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I have to say I use the JB weld for minor filling under powder coating & it works great. For those who don't know fillers and powder coating don't work well together. There is a hi-temp filler called lab-metal but I consider it worthless & stick with the JB weld. Good stuff in my book.
BB
 

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I have to say I use the JB weld for minor filling under powder coating & it works great. For those who don't know fillers and powder coating don't work well together. There is a hi-temp filler called lab-metal but I consider it worthless & stick with the JB weld. Good stuff in my book....BB
Thanks BB....Good to know....I was going to try that on some valve covers that I'm having powder coated.
 

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Thanks BB....Good to know....I was going to try that on some valve covers that I'm having powder coated.
Please keep in mind that you want to bake the jb weld out hotter than what the powder will be cured at. 2 reasons for this 1 to prevent what we call outgasing of any air that might get trapped in the jb weld. When the part gets baked & its not outgased any air that was trapped in the filler will rise & create pin holes in the coating, not good. 2 the jb weld will shrink after its baked. What we do is fill the area needed & then bake letting the jb shrink, after curing it we will then sand & or shape as desired.
Should work really well on your valve covers just keep in mind what I said above.
Good Luck, BB
Side note: Most powders are baked @ 400 for 10 mins. The jb weld should be cured @ 425 for 30 mins. This is substrate temps not oven temps.
 

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YEARS ago I had a Plymouth Saparro that a carb inlet piece broke on--Only way to get the piece was from the dealer for over $300.00!!! I put the piece on with JB Weld, put the piece in the oven and baked it for about an hour== no leaks--drove the car for couple of years--SWEAR by it!!
 

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Discussion Starter · #16 ·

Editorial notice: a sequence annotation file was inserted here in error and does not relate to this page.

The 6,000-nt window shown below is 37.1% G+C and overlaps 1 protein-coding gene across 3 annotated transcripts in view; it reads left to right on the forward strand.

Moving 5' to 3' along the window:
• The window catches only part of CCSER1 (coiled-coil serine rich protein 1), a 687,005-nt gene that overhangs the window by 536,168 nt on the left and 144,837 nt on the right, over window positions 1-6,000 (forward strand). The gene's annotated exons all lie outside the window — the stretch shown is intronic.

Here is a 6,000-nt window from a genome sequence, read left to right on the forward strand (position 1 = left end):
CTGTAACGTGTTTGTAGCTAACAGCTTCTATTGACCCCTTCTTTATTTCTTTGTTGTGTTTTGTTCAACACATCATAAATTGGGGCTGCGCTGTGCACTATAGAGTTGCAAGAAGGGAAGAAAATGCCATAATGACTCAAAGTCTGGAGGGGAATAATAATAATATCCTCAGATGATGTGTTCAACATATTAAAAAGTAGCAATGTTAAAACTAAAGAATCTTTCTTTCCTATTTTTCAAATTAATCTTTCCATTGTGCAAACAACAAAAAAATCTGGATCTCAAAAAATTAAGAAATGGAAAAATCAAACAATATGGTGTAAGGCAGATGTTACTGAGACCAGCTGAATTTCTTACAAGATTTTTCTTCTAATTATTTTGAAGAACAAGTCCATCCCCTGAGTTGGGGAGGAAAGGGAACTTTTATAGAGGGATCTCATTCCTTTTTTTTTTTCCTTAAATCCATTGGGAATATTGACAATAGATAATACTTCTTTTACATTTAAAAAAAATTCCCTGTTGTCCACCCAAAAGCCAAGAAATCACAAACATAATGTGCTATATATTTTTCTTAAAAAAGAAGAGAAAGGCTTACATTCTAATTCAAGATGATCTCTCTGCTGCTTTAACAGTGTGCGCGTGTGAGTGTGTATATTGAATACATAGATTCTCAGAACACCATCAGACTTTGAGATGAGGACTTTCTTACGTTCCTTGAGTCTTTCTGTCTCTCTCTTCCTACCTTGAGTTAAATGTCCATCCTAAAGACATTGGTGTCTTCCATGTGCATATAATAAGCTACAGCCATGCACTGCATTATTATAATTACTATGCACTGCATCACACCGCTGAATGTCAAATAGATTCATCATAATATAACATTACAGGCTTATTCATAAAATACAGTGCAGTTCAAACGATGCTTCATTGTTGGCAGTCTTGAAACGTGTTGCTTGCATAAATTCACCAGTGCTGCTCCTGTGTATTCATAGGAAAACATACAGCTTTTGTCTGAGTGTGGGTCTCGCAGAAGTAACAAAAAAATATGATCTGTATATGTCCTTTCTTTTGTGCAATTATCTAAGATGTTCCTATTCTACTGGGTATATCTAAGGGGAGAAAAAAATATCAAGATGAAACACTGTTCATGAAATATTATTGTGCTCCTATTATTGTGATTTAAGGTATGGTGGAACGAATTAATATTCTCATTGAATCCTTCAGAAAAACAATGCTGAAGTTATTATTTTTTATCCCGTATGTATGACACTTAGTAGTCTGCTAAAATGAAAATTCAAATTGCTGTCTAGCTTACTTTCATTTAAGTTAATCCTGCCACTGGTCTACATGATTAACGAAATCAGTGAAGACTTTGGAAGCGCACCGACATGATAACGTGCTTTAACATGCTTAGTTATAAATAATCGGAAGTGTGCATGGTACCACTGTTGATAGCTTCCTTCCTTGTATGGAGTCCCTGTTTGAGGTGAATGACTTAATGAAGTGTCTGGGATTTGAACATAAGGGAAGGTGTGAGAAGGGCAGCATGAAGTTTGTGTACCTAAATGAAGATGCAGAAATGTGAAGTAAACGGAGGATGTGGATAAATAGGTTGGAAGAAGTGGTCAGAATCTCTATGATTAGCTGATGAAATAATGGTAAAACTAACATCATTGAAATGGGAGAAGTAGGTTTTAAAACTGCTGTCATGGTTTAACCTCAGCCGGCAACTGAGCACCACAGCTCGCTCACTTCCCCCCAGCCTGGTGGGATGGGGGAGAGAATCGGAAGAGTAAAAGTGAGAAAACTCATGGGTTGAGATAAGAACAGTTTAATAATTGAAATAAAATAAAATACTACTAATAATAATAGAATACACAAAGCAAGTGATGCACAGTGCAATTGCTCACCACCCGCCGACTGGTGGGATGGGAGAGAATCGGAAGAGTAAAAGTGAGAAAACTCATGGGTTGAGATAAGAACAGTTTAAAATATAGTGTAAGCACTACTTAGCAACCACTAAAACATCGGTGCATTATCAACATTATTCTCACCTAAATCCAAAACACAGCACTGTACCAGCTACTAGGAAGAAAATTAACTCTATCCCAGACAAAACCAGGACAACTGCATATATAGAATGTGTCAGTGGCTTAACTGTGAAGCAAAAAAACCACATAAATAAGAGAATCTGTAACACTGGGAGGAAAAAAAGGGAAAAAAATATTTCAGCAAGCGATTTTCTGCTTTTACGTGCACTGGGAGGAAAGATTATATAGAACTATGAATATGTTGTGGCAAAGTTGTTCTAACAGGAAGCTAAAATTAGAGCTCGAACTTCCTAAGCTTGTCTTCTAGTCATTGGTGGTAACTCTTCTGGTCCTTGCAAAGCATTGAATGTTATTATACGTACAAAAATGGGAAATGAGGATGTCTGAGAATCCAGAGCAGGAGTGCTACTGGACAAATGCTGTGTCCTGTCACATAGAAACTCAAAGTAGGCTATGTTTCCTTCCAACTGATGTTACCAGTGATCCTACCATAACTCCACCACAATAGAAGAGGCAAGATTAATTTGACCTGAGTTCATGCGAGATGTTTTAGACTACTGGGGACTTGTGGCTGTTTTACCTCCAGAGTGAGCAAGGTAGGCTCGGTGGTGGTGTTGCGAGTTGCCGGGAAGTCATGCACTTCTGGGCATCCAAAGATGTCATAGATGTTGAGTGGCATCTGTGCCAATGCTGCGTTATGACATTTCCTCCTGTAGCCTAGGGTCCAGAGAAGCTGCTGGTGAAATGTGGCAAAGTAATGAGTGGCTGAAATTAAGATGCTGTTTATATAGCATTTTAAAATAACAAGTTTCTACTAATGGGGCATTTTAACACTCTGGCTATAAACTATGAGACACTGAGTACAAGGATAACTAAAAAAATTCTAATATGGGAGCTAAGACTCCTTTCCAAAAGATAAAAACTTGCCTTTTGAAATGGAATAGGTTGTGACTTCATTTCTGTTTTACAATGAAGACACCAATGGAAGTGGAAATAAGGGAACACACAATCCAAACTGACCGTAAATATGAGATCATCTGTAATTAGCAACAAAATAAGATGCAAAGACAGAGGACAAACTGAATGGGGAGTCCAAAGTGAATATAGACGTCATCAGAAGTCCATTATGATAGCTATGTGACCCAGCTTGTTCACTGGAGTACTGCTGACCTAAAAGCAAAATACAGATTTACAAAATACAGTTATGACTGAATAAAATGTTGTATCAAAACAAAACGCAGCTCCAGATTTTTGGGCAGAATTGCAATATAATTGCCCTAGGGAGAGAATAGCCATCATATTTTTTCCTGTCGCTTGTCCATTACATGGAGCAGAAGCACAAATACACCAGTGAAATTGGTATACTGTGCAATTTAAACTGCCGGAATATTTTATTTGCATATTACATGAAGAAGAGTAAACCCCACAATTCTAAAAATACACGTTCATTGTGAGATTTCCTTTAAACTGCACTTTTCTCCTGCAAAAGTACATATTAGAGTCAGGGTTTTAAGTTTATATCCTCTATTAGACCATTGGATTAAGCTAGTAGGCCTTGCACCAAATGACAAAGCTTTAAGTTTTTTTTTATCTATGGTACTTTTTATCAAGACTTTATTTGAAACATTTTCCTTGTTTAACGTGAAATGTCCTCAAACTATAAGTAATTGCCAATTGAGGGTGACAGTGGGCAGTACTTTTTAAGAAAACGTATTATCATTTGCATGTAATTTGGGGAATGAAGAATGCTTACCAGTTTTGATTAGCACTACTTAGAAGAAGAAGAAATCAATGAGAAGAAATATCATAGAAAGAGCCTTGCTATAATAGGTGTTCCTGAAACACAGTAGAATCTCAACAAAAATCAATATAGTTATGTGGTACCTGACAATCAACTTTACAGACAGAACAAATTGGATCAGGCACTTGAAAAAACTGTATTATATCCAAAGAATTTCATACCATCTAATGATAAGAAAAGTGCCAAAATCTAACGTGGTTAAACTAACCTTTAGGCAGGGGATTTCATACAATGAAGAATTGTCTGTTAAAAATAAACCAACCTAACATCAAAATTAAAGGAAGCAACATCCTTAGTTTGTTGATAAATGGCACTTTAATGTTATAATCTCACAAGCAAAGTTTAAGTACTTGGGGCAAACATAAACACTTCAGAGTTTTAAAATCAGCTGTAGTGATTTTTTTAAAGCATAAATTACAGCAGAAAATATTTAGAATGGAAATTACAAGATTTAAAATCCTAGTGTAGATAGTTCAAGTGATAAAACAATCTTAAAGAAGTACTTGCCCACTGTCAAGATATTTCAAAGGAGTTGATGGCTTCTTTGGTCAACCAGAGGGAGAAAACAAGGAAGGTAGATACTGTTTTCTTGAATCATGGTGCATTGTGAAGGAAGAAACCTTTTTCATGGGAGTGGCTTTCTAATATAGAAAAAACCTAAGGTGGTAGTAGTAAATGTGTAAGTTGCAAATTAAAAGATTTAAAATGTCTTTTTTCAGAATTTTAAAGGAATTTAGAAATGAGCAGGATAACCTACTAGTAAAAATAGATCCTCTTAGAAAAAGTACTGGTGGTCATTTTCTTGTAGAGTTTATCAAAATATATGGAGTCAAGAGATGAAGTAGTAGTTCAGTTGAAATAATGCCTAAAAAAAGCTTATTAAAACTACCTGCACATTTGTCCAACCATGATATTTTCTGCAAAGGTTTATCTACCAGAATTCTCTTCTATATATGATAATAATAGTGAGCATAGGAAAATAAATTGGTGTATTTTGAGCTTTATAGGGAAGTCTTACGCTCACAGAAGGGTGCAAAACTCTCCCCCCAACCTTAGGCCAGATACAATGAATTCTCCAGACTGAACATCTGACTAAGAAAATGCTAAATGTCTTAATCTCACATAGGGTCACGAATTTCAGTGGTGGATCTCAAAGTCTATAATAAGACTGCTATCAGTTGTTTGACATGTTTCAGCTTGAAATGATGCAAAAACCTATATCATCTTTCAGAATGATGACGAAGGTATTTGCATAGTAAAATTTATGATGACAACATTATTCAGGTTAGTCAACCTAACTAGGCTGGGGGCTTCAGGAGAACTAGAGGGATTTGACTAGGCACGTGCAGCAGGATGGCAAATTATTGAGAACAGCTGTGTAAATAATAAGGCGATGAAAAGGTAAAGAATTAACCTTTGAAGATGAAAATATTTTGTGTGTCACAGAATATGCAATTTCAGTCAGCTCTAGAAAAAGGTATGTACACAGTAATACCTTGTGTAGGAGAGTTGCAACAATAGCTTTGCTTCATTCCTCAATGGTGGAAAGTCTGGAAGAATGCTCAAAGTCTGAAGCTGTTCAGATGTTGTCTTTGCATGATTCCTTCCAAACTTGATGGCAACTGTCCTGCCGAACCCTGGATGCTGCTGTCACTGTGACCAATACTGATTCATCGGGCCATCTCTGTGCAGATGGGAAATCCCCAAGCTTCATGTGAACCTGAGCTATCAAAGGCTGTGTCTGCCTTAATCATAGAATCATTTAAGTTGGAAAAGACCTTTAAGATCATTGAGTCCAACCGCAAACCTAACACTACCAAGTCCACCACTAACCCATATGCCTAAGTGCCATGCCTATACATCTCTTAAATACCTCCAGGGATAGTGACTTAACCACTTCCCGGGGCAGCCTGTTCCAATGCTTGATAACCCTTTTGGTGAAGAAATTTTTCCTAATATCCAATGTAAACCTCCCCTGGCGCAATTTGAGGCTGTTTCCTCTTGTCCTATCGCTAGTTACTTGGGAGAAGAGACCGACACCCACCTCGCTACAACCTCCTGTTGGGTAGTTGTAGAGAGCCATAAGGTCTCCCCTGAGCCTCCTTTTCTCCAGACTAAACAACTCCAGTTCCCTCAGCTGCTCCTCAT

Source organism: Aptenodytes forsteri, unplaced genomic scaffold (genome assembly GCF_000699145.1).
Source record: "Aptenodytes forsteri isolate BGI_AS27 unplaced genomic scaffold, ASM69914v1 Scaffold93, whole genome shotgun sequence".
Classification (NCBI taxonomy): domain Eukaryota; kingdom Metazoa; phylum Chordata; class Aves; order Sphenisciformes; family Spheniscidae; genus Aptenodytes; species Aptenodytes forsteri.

Main concern is whether it will chemically 'bond/seal' or will moisture be able to find its way in between the layers....

and slopped on rust nuetralizer
Do we have an answer or opinion on the chemical bonding? Actually it has to bond with the rust nuetralizer.

This is an area prone to moisture and I can just picture the typical rust spot coming thru the outside skin on the edges of the inside repair. I'm thinking if it "seals" or bonds completely there's no worry of moisture getting between the JB or 'bondo glass'. Then again the factory made this support hollow and probably for a reason. needs some drain holes.
 

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Do we have an answer or opinion on the chemical bonding? Actually it has to bond with the rust nuetralizer.

This is an area prone to moisture and I can just picture the typical rust spot coming thru the outside skin on the edges of the inside repair. I'm thinking if it "seals" or bonds completely there's no worry of moisture getting between the JB or 'bondo glass'. Then again the factory made this support hollow and probably for a reason. needs some drain holes.
Good question, Not really sure. As far as moisture goes the jb weld is recommended for plumbing repairs so should be fine. As far as applying over a rust neutralizer, I would test it on a separate piece of comparable material to see if it will bond. Of course this will only give you a short term test answer, Don't know how long it will hold up over a period of time on top of the neutralizer.